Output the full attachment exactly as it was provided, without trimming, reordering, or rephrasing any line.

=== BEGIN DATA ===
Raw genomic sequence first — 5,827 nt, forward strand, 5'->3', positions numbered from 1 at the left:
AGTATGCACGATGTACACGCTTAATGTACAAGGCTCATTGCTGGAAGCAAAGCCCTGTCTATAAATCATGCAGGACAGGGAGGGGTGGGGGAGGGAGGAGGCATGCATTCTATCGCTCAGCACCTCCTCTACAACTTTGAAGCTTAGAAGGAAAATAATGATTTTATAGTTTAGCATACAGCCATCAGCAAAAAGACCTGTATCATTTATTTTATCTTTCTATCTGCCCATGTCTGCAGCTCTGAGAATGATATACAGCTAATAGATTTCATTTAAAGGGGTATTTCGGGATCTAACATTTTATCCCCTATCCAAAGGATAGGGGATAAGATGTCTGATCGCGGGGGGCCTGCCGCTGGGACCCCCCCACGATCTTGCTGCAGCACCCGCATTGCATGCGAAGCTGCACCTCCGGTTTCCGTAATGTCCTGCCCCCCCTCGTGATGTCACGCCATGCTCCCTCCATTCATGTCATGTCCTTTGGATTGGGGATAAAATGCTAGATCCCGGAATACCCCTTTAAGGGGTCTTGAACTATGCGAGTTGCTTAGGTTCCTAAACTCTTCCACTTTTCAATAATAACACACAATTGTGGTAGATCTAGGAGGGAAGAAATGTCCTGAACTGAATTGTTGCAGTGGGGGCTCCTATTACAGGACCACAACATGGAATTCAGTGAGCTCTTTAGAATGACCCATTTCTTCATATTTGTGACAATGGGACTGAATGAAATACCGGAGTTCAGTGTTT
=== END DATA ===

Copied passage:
Raw genomic sequence first — 5,827 nt, forward strand, 5'->3', positions numbered from 1 at the left:
AGTATGCACGATGTACACGCTTAATGTACAAGGCTCATTGCTGGAAGCAAAGCCCTGTCTATAAATCATGCAGGACAGGGAGGGGTGGGGGAGGGAGGAGGCATGCATTCTATCGCTCAGCACCTCCTCTACAACTTTGAAGCTTAGAAGGAAAATAATGATTTTATAGTTTAGCATACAGCCATCAGCAAAAAGACCTGTATCATTTATTTTATCTTTCTATCTGCCCATGTCTGCAGCTCTGAGAATGATATACAGCTAATAGATTTCATTTAAAGGGGTATTTCGGGATCTAACATTTTATCCCCTATCCAAAGGATAGGGGATAAGATGTCTGATCGCGGGGGGCCTGCCGCTGGGACCCCCCCACGATCTTGCTGCAGCACCCGCATTGCATGCGAAGCTGCACCTCCGGTTTCCGTAATGTCCTGCCCCCCCTCGTGATGTCACGCCATGCTCCCTCCATTCATGTCATGTCCTTTGGATTGGGGATAAAATGCTAGATCCCGGAATACCCCTTTAAGGGGTCTTGAACTATGCGAGTTGCTTAGGTTCCTAAACTCTTCCACTTTTCAATAATAACACACAATTGTGGTAGATCTAGGAGGGAAGAAATGTCCTGAACTGAATTGTTGCAGTGGGGGCTCCTATTACAGGACCACAACATGGAATTCAGTGAGCTCTTTAGAATGACCCATTTCTTCATATTTGTGACAATGGGACTGAATGAAATACCGGAGTTCAGTGTTT